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Bagworms

WHY WE DON’T LIKE THEM

Bagworms prefer juniper, arborvitae, spruce, pine, and cedar but also attack deciduous trees. They feed on the leaves or needles and large populations can cause severe defoliation. Defoliation for multiple years can reduce tree growth or cause sparse foliage and poor appearance. In addition, the brown bags can become very noticable and unsightly in large numbers.

WHAT ARE THEY ?

Bagworms are common landscape pests because they feed on many of the most common ornamental plant species. They can be readily identified by the cone-shaped bag they spin from silk and embed with bits of host plant and other debris. The bags range in size from 1⁄4 inch to over 2 inches to accommodate the growing caterpillar inside. Sometimes the bags are mistaken for pine cones or other plant structures.

WHAT CAN WE DO?

Bagworms can cause severe damage to landscape plants by defoliating branches that alter plant shape and foliage density. The decision of when and how to control bagworms will depend on the size of the populations and on plant location, value, and purpose.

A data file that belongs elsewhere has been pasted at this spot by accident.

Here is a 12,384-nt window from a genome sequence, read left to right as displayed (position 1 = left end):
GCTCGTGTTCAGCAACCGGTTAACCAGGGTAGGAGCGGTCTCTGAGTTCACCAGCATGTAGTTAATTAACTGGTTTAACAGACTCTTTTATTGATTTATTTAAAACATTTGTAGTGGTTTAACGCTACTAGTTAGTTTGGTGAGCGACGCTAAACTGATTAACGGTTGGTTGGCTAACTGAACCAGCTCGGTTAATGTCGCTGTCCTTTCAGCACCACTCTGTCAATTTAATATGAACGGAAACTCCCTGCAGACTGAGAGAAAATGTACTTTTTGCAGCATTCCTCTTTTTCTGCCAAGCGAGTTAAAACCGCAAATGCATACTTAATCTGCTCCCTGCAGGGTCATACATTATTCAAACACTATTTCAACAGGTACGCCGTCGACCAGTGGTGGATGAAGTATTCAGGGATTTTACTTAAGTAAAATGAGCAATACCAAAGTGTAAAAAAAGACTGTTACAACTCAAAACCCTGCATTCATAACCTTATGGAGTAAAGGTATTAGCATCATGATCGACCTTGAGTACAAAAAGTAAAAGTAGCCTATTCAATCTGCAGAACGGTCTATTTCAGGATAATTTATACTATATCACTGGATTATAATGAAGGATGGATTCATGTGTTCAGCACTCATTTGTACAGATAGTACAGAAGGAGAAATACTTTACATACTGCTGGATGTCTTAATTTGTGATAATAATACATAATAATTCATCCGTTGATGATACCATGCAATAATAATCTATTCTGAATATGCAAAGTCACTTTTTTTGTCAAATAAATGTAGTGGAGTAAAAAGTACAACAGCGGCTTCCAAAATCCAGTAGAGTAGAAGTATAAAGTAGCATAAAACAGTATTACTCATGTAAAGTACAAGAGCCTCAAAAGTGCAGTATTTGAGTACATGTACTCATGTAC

Cultural controls for bagworms include planting less suseptible plant species if bagworms are common. Bags can be mechanically removed by pruning infested branches or hand picking bags. Remember each bag could contain 1,000 eggs so picking them off in fall and winter could make a big difference in spring.

Bagworms are parasitized by several kinds of parasitic wasps. In many cases natural parasitism and predation may keep populations below noticeable damage levels. Because females do not fly, infestations can be concentrated and localized in a landscape. For example only four or five trees in a hedge row of 50 plants may be infested. Scouting can verify this.

Biological Controls that specifically target feeding Bagworms are the ideal method for controlling Bagworms. Because this treatment only targets caterpillars actively feeding, beneficials are unlikely to be harmed.

Chemical controls are a last-resort for Bagworm control and may fail because bagworms live inside a water-proof bag.

If the bagworms are first noticed in late summer, it is too late to do anything but physically remove the bags. By then they have already mated and females have already laid eggs inside their bags for next year’s generation. It’s best to use a very sharp knife or utility razor to cut the silk band that bagworms wrap around and around the twig just before they pupate inside. If you merely pull the bag to remove it, the silk band may slide along the twig and shear off the needles. If not removed, the silk bands sometimes girdle the twig, which causes it to eventually die and break off at that point.

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